Frederick Douglass, IV and his wife B.J., founders of The Frederick Douglass Organization (FDO) are dedicated to perpetuating the legacy of Frederick IV's great-great grand father the famed orator, author and statesmen and editor through lecturing and re-enacting speeches and life episodes of his great grandfather Frederick Augustus Washington Bailey Douglass.
One of the major thrusts of this organization is to promote financial literacy, bridge the digital divide, promote small businesses, economic development and to save our youth. FDO awards scholarships to deserving students and makes them aware that the genesis of transforming their lives revolves around providing them with opportunities to enhance their reading, writing, and oratorical skills through involving them in real life, real time experiences that serve to enhance their skills in these vital areas as well as build self esteem.
The Organization augments its activities by conducting diversity workshops to encourage participants from different racial, religious, gender and age groups to engage in dialogues that promote greater understanding of how we must change to become more sensitive and caring Americans.
Frederick Douglass Presentations
Dramatic interpretation of the lives of my great-great grandparents, tracing their working in tandem throughout the most important periods of his life, chronicling:
His flight from slavery to freedom,
His evolution as an abolitionist, author, orator and editor of the North Star; interaction with President Lincoln about issuing Emancipation Proclamation and allowing Blacks to fight for freedom in the Union Army;
And his international stature gained through his ambassadorial roles in Haiti & Santo Domingo combined with his speaking engagements throughout Europe which gained him recognition as one of the world's leading intellectuals.
Particular emphasis is placed on the integral role that Anna played in key phases of his life, while she worked as a stanch conductor of the Underground Railroad, maintained the household, raised their five children and supported all of his endeavors. This portrayal is in sharp contrast to that of many historians who have hastily dismissed her as being ignorant and unlettered. Numerous contemporary woman refer to Anna as being symbolic of the women of the 1800s who labored in diverse endeavors and supported numerous causes, while being shunted to the background and left out of the history books.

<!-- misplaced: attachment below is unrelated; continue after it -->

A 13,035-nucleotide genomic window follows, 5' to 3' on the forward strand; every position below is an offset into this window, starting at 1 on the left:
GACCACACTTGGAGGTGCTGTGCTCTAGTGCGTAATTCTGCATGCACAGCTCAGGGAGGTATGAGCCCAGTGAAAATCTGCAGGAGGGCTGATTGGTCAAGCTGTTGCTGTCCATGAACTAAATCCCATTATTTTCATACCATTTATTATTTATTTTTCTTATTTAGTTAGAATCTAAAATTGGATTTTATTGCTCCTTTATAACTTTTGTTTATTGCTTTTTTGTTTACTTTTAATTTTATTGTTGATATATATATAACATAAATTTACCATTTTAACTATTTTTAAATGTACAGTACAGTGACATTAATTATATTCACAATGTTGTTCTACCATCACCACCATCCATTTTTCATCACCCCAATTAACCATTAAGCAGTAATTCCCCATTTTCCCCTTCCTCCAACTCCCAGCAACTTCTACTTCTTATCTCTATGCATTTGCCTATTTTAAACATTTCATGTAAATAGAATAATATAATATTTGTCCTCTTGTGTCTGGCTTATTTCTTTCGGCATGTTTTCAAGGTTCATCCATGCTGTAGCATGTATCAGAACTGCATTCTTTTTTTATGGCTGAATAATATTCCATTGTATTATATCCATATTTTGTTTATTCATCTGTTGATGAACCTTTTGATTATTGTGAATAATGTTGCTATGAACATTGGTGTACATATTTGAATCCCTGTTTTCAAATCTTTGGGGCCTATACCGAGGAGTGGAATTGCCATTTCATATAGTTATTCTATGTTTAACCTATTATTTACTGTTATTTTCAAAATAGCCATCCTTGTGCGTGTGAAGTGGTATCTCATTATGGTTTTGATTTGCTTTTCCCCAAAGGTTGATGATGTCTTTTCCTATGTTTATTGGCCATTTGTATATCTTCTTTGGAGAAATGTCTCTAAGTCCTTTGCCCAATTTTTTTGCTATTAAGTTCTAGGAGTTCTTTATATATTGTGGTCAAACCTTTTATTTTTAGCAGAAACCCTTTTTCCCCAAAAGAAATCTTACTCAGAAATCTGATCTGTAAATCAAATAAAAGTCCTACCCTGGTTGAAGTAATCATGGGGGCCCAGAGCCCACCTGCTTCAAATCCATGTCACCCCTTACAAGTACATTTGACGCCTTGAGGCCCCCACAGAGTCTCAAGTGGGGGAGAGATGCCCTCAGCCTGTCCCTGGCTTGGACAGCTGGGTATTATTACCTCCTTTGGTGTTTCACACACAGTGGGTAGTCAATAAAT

Historical Components The dramatization follows the lives of Frederick and Anna, with adaptations being made to allow for references to the activities of Douglass in and relevant historical details about the cities/areas where the play is being presented. The Douglass family dresses in attire that is representative of the emerging African American Middle class of the era.
Musical Components B.J. Douglass, wife of Frederick Douglass IV, is regarded as one of America's foremost A Cappella vocalists. During the dramatization, she conveys portions of the story in song. Additionally, Mrs. Douglass interweaves patriotic anthems, gospel and songs of light from slavery into the fabric of the presentation. With advance planning, it is possible to involve representative local vocal ensembles in the presentation.
Motivational Components While the dramatization avoids being didactic or preachy, inspirational messages are embedded. The first and foremost message is that "If people like Frederick Douglass could come into this life as a slave and evolve to international stature as an editor, author, orator and ambassador, then young people in contemporary America with access to public education, computers free libraries and other educational resources have no excuse not to succeed."
Lectures Frederick Douglass IV is available to lecture about the life and times of his great-great grandfather, individually and/or as a component of the presentation of Frederick & Anna: Alive & in Love.
Interactive Components Participants are provided with numerous opportunities for interaction during the day, prior to, and/or subsequent to the presentation of the drama. The interaction can take place in a classroom or theatrical setting prior to the dramatization. Following the dramatization, the hosting entity has the option of holding a dialogue wherein attendees can ask questions about slavery, abolition, racism and other issues covered by the Douglass duo. Another option allows for the separation of males and females for individualized sessions conducted separately by the Douglass duo on gender issues, followed by another session where everyone discusses such issues in the full group.
Curriculum There is considerable flexibility for setting up the curriculum that will be followed during the day and/or evening. Advance planning allows for maximal benefits for the participants and the sponsoring entity.